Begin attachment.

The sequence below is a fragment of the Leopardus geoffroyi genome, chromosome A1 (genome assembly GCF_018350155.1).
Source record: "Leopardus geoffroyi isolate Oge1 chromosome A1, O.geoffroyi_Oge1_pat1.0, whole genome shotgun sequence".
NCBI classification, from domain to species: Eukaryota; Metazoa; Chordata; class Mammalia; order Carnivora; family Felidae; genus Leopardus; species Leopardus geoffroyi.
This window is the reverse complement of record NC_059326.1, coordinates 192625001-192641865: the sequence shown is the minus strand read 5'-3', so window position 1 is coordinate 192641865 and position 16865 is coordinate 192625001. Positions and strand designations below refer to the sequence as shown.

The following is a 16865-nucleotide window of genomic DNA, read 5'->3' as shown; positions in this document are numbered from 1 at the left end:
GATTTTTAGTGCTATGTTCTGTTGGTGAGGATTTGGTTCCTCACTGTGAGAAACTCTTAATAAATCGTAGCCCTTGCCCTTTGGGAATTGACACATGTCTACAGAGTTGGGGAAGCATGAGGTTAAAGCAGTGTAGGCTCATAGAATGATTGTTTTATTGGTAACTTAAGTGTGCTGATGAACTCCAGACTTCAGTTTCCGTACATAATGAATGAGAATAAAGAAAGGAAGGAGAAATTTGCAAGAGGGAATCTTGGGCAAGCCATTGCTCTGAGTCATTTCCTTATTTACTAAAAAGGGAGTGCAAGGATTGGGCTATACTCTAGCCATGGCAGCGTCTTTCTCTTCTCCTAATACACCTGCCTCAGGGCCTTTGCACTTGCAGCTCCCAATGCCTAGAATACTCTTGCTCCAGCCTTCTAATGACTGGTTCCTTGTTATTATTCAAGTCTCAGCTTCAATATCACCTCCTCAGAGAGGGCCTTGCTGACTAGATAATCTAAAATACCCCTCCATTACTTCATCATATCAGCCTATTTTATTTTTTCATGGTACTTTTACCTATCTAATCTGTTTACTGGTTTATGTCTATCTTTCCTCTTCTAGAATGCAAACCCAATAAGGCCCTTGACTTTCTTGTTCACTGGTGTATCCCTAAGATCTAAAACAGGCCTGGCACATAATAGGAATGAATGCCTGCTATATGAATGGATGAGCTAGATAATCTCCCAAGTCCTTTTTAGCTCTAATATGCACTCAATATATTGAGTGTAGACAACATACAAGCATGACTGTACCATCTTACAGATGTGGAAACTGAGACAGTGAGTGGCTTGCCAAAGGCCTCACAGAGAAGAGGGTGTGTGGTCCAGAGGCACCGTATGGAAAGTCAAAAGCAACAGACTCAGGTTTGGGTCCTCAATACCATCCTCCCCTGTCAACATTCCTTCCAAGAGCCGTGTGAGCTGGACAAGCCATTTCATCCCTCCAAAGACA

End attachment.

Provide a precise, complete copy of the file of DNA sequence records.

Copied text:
The sequence below is a fragment of the Leopardus geoffroyi genome, chromosome A1 (genome assembly GCF_018350155.1).
Source record: "Leopardus geoffroyi isolate Oge1 chromosome A1, O.geoffroyi_Oge1_pat1.0, whole genome shotgun sequence".
NCBI classification, from domain to species: Eukaryota; Metazoa; Chordata; class Mammalia; order Carnivora; family Felidae; genus Leopardus; species Leopardus geoffroyi.
This window is the reverse complement of record NC_059326.1, coordinates 192625001-192641865: the sequence shown is the minus strand read 5'-3', so window position 1 is coordinate 192641865 and position 16865 is coordinate 192625001. Positions and strand designations below refer to the sequence as shown.

The following is a 16865-nucleotide window of genomic DNA, read 5'->3' as shown; positions in this document are numbered from 1 at the left end:
GATTTTTAGTGCTATGTTCTGTTGGTGAGGATTTGGTTCCTCACTGTGAGAAACTCTTAATAAATCGTAGCCCTTGCCCTTTGGGAATTGACACATGTCTACAGAGTTGGGGAAGCATGAGGTTAAAGCAGTGTAGGCTCATAGAATGATTGTTTTATTGGTAACTTAAGTGTGCTGATGAACTCCAGACTTCAGTTTCCGTACATAATGAATGAGAATAAAGAAAGGAAGGAGAAATTTGCAAGAGGGAATCTTGGGCAAGCCATTGCTCTGAGTCATTTCCTTATTTACTAAAAAGGGAGTGCAAGGATTGGGCTATACTCTAGCCATGGCAGCGTCTTTCTCTTCTCCTAATACACCTGCCTCAGGGCCTTTGCACTTGCAGCTCCCAATGCCTAGAATACTCTTGCTCCAGCCTTCTAATGACTGGTTCCTTGTTATTATTCAAGTCTCAGCTTCAATATCACCTCCTCAGAGAGGGCCTTGCTGACTAGATAATCTAAAATACCCCTCCATTACTTCATCATATCAGCCTATTTTATTTTTTCATGGTACTTTTACCTATCTAATCTGTTTACTGGTTTATGTCTATCTTTCCTCTTCTAGAATGCAAACCCAATAAGGCCCTTGACTTTCTTGTTCACTGGTGTATCCCTAAGATCTAAAACAGGCCTGGCACATAATAGGAATGAATGCCTGCTATATGAATGGATGAGCTAGATAATCTCCCAAGTCCTTTTTAGCTCTAATATGCACTCAATATATTGAGTGTAGACAACATACAAGCATGACTGTACCATCTTACAGATGTGGAAACTGAGACAGTGAGTGGCTTGCCAAAGGCCTCACAGAGAAGAGGGTGTGTGGTCCAGAGGCACCGTATGGAAAGTCAAAAGCAACAGACTCAGGTTTGGGTCCTCAATACCATCCTCCCCTGTCAACATTCCTTCCAAGAGCCGTGTGAGCTGGACAAGCCATTTCATCCCTCCAAAGACA